In July, Kilton Library in Lebanon, New Hampshire set up a relay server in the Tor network, which lets Internet users surf the Web anonymously. Tor is relied on every day by whistleblowers, journalists, and dissidents in oppressive regimes, and each relay makes the network stronger. This was the first time a library had set up a relay, and the FSF was excited to see the public institution participating.
2007 is when desktop Linux really shifted into high gear for me. A friend had told me that he'd tried Ubuntu and it was really awesome. "It's designed to be immediately usable as a desktop OS, and it shows," my friend said. So when my roommate started crabbing about how much he despised Windows on his laptop, I started trying to convince him to install Ubuntu Feisty Fawn. He seemed dubious, and I wasn't really using my laptop very often, so I did an install on my own laptop and showed it to him. As I answered his questions and solved his potential adoption problems, I started looking seriously at it myself. Feisty was nice, in a way that desktop Linux never had been for me before—it was actually easier to get simple day-to-day tasks done than it was with Windows! Of course, it also had the reliability of Linux, and it was nice using something more like my servers on my desk.
For years, the “year of the Linux desktop” was right around the corner: Open-source software would displace Windows (or Window$), and usher in a glorious, peaceful revolution in the computing industry.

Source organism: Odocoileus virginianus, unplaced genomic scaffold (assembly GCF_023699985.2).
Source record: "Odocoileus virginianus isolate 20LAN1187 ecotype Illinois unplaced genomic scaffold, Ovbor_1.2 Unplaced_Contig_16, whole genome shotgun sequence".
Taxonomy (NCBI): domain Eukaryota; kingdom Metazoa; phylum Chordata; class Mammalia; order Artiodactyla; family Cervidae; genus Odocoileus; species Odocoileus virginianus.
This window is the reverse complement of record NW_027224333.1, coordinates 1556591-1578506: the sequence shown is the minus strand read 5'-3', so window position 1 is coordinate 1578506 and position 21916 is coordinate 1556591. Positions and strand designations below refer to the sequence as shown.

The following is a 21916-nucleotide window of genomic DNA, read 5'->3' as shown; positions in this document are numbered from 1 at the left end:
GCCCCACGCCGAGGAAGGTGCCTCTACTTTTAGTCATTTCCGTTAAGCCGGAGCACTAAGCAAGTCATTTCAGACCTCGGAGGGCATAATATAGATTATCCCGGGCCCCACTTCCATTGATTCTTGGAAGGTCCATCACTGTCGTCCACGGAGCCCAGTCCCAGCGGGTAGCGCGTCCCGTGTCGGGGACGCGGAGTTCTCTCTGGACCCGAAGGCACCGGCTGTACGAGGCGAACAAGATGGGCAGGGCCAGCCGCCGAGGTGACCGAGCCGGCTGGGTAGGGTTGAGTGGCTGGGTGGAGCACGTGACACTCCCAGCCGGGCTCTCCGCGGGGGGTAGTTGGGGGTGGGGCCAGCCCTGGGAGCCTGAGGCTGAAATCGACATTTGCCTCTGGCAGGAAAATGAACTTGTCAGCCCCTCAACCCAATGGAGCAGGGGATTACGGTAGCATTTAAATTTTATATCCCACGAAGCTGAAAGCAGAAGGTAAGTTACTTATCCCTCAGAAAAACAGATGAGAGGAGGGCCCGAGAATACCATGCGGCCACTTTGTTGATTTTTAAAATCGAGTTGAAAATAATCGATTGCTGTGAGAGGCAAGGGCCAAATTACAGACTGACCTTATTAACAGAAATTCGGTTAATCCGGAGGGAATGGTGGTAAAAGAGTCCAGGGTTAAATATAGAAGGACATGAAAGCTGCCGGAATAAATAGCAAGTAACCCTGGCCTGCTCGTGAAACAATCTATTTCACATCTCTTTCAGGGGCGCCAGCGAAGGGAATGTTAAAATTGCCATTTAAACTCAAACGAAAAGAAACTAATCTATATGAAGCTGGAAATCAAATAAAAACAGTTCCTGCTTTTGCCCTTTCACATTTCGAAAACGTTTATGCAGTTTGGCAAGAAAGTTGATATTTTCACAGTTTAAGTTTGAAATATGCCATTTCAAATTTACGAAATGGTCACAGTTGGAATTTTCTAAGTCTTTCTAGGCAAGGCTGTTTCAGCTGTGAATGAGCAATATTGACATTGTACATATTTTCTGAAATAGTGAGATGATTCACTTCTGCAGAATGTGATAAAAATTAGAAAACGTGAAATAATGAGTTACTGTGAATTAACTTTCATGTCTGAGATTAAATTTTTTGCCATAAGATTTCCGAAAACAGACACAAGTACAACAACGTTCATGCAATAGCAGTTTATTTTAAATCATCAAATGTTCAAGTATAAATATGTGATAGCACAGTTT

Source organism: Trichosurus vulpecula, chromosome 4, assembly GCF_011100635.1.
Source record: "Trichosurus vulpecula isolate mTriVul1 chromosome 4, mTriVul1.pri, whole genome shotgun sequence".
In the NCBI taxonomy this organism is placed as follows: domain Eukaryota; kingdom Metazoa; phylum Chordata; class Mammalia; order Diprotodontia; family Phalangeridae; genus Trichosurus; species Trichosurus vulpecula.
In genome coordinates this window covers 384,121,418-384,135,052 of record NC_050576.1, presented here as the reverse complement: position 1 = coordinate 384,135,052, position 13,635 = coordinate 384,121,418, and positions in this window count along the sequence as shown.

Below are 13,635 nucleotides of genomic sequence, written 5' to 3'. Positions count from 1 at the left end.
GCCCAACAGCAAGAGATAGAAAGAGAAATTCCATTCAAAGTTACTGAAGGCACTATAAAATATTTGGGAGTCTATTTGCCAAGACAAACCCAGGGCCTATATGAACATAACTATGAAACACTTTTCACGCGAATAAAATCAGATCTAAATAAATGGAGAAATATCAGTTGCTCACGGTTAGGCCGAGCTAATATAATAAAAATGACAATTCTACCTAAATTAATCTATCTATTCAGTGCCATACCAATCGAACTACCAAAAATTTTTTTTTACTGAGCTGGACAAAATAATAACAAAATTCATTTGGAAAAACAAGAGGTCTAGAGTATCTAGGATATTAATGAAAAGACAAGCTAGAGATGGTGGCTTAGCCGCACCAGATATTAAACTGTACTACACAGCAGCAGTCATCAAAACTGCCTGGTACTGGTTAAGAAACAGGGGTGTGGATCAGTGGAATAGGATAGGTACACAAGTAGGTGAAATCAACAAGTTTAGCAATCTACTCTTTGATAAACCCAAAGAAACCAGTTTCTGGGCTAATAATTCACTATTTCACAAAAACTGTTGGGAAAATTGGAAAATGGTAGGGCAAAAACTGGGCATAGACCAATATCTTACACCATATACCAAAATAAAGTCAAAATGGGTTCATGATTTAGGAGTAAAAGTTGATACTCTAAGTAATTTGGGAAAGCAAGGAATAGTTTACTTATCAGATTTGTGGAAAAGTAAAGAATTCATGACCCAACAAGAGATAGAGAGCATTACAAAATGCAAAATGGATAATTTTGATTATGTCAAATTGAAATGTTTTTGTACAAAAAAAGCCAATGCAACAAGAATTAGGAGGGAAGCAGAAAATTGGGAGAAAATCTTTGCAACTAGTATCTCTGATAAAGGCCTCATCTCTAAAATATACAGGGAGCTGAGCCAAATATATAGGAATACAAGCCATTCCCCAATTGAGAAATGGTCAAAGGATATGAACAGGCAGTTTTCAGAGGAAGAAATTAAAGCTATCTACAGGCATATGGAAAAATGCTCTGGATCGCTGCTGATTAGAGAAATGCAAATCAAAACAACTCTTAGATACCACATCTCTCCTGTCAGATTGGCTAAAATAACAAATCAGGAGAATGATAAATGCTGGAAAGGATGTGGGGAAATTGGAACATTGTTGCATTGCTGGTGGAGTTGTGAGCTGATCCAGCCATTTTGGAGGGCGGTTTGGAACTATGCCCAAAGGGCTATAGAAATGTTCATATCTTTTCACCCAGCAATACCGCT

If Dell is to be believed, that revolution is happening now.
Dell’s head of China told The Wall Street Journal that NeoKylin Linux is shipped on 42 percent of the PCs it sells into the country, primarily for the commercial and government PCs that Dell specializes in. Hewlett-Packard also ships NeoKylin-equipped PCs to China, the paper said, but it’s unclear how many they sell with the OS installed.
In 2010, China Standard Software and the National University of Defense Technology teamed up to launch NeoKylin as a secure alternative to foreign software, such as Windows. (A screenshot of the original Kylin Linux is above.) TechinAsia claims that NeoKylin was based on Ubuntu Kylin, which was developed for the Chinese by Canonical.
In case you haven't already figured it out, this is not meant to be taken seriously. I see all kind of articles, almost on a weekly basis, about how Windows is killing the Linux desktop, how Linux missed its chance with Windows 8, and so on. It's getting tiring. Saying that Linux can be killed and even considering this means that you have no idea of just how big this project really is, not to mention the community around it.
Linux is not trying to beat Windows, it's not trying to kill it, it's not even trying to compete with it. Linux is competing with itself and this is why it's getting better all the time.
Whether Windows will be around when Linux really takes off for the desktop is actually irrelevant.
The problem of producing reproducible builds requires a number of changes to be made:
1: The source code must be changed so that variables are always initialized to static values (not dynamic values from memory, which can be random).
2: Eliminate the use of timestamps, source code file paths, and build numbers.
3: Specify the exact build environment, so that it can be reproduced on different computers.
As you can imagine, this could be painstaking work on a single project. But the Debian project has over 20,000 packages, and the majority of them need to be overhauled. This is a major undertaking, to say the least.
But it has to be done. A single corrupted package could result in thousands of infected computers.
For a few months I’ve being hearing radio commercial for a tech company that does the usual stuff — support, equipment, etc — but they also advertise that they handle open source. They explicitly advertise Linux server deployments and maintenance.
As I said, it used to be lonely being a Linux or FOSS user in Panama. Not so much anymore.